Emma Susan Daugherty Banister, educator and one of the earliest women sheriffs in the United States, was born in Forney, Texas, on October 20, 1871, to Bailey and Martha Ann (Taylor) Daugherty. Her father, who had come to the area from Alabama before the Civil War, was murdered in 1878. After her mother remarried, Emma stayed with her family for two or three years, then went to live with the family of her uncle, Lou Daugherty, in Goldthwaite. There she completed her formal education and studied to become a teacher. She taught in Turkey Creek, Mills County, and at Needmore (now Echo), on Jim Ned Creek in Coleman County. There she boarded in the home of the Sam Golson family.
On September 25, 1894, in Goldthwaite, she married John R. Banister, a former Texas Ranger and special agent of the United States Treasury Department. After several months of travel the couple settled in Santa Anna, where Emma assumed the duties of raising John's four small children from a previous marriage and giving birth to five of her own. Having had experience tracking cattle rustlers, Banister began working for the Texas Cattle Raisers' Association and organized its Field Inspection Service, of which he was the first chief. He was elected sheriff of Coleman County in 1914, and the family moved from the farm to the first floor of the Coleman County Jail. Emma served as John's office deputy. She bought supplies, ran her household, and oversaw the preparation of meals for the family and the prisoners.
On August 1, 1918, the sheriff died, and the commissioners of Coleman County appointed his wife to complete his term in office. Newspapers across the country did not fail to notice that a woman, even in the era before woman suffrage, had been made a sheriff in Texas. Under the heading "Woman a Sheriff!" the New York World described Emma Banister as part of "a stock of westerners that does not know fear." She ran the office efficiently by day, answering mail, instructing deputies, replying to inquiries, and managing the prisoners. In the evenings she kept the records up to date, planned meals, and took care of domestic duties. She declined the county commissioners' offer to place her name on the ballot for the November elections for a further term in office. At the completion of the term the family moved back to the farm in Santa Anna.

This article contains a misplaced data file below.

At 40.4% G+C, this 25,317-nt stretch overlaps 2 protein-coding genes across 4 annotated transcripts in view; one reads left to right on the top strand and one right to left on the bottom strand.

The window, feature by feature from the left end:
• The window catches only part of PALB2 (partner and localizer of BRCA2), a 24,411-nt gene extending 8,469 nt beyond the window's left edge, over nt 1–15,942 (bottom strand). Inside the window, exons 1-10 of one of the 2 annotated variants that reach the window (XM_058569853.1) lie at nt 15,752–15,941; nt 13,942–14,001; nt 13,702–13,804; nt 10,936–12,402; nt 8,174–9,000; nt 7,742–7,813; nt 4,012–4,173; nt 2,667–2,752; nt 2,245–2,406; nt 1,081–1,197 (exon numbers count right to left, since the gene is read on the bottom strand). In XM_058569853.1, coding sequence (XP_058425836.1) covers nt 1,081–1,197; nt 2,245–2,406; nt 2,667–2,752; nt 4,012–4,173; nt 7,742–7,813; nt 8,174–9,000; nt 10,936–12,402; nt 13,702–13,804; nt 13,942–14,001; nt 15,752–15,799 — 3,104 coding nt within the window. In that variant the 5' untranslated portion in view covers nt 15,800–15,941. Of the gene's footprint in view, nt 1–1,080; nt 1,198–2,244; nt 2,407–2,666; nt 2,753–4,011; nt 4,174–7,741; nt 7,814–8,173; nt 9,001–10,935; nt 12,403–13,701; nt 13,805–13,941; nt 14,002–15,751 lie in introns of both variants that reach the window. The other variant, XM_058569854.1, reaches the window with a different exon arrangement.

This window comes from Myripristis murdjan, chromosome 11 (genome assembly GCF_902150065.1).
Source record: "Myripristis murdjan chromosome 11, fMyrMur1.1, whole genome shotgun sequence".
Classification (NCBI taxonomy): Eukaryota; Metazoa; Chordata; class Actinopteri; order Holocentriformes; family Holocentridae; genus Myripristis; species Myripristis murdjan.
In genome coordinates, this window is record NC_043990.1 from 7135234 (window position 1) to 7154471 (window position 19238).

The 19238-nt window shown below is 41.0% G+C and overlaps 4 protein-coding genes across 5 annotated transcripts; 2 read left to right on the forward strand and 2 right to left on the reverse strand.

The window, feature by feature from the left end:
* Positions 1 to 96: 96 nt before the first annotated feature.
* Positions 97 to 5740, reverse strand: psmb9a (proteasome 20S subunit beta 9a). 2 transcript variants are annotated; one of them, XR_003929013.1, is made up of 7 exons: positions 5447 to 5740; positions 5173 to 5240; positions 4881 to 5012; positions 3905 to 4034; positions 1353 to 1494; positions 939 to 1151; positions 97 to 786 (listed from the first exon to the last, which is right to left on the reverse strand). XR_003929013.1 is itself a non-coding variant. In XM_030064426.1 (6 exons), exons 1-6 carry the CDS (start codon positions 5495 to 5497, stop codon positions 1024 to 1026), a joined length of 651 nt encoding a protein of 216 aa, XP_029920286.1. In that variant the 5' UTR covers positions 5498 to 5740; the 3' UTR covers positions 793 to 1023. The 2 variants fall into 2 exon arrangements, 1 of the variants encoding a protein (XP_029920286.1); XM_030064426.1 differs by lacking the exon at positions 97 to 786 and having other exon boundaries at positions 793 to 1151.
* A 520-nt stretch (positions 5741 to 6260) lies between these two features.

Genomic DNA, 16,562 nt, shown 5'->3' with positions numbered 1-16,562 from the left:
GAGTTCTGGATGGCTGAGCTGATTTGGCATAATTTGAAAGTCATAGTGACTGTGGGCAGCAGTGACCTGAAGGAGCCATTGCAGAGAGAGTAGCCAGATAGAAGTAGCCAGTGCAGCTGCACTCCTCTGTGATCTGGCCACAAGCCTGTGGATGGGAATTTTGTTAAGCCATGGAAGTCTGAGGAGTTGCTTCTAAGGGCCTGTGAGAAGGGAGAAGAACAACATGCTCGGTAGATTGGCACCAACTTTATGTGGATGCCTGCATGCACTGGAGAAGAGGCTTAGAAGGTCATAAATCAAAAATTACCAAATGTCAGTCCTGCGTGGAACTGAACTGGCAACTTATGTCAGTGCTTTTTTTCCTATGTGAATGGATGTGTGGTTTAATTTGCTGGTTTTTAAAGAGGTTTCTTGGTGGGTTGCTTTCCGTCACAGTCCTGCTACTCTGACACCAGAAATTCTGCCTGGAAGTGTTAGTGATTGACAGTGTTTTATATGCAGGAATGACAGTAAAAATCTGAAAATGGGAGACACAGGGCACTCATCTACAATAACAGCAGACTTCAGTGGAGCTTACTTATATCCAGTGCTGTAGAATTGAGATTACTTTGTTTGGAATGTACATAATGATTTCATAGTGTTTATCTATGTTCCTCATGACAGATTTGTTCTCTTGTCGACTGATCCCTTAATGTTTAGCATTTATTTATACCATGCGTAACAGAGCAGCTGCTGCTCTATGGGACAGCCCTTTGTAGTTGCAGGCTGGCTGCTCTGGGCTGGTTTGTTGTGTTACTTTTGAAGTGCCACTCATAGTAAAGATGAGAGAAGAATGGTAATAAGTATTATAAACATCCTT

Mrs. Banister was a member of the United Daughters of the Confederacy and a Baptist. In later years she took little credit for her service as sheriff of Coleman County. Oil income enabled her to travel and to deal in real estate in Santa Anna and in Elida, New Mexico. She and her husband had collected Indian artifacts and trophies of his forty-four years in law enforcement; most of the collection is now in the museum at Fort Concho National Historic Landmark, San Angelo. She died in Brownwood Memorial Hospital on June 4, 1956, and was buried in Santa Anna.
The Handbook of Texas Women project has its own dedicated website and resources.
Leona Bruce, Banister Was There (Fort Worth: Branch-Smith, 1968). Leona Bruce, Four Years in the Coleman Jail, Daughter of Two Sheriffs (Austin: Eakin Press, 1982).
Law, Law Enforcement, and Outlaws
Late Nineteenth-Century Texas
Texas in the 1920s
The following, adapted from the Chicago Manual of Style, 15th edition, is the preferred citation for this entry.
Margaret White Banister,
“Banister, Emma Daugherty,”
Handbook of Texas Online,
accessed October 25, 2021,
Published by the Texas State Historical Association.
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